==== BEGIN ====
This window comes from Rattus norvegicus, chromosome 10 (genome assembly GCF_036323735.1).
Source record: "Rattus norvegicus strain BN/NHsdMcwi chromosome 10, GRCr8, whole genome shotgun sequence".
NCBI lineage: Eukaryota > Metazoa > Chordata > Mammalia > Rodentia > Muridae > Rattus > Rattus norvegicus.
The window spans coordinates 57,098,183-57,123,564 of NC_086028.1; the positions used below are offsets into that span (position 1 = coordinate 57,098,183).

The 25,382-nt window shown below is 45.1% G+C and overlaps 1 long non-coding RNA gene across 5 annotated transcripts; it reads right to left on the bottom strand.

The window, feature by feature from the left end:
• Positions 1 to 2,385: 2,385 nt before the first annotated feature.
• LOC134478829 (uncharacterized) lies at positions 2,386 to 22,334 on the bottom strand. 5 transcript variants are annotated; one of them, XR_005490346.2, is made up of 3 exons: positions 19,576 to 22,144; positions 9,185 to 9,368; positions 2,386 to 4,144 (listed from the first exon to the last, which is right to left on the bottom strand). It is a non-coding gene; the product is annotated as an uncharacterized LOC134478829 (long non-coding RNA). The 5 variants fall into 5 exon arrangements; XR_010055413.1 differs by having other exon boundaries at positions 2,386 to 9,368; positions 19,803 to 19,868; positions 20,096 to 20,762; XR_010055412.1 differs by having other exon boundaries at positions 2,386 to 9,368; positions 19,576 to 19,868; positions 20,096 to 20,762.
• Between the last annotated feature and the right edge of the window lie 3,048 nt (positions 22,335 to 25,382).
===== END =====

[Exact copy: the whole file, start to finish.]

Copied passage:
This window comes from Rattus norvegicus, chromosome 10 (genome assembly GCF_036323735.1).
Source record: "Rattus norvegicus strain BN/NHsdMcwi chromosome 10, GRCr8, whole genome shotgun sequence".
NCBI lineage: Eukaryota > Metazoa > Chordata > Mammalia > Rodentia > Muridae > Rattus > Rattus norvegicus.
The window spans coordinates 57,098,183-57,123,564 of NC_086028.1; the positions used below are offsets into that span (position 1 = coordinate 57,098,183).

The 25,382-nt window shown below is 45.1% G+C and overlaps 1 long non-coding RNA gene across 5 annotated transcripts; it reads right to left on the bottom strand.

The window, feature by feature from the left end:
• Positions 1 to 2,385: 2,385 nt before the first annotated feature.
• LOC134478829 (uncharacterized) lies at positions 2,386 to 22,334 on the bottom strand. 5 transcript variants are annotated; one of them, XR_005490346.2, is made up of 3 exons: positions 19,576 to 22,144; positions 9,185 to 9,368; positions 2,386 to 4,144 (listed from the first exon to the last, which is right to left on the bottom strand). It is a non-coding gene; the product is annotated as an uncharacterized LOC134478829 (long non-coding RNA). The 5 variants fall into 5 exon arrangements; XR_010055413.1 differs by having other exon boundaries at positions 2,386 to 9,368; positions 19,803 to 19,868; positions 20,096 to 20,762; XR_010055412.1 differs by having other exon boundaries at positions 2,386 to 9,368; positions 19,576 to 19,868; positions 20,096 to 20,762.
• Between the last annotated feature and the right edge of the window lie 3,048 nt (positions 22,335 to 25,382).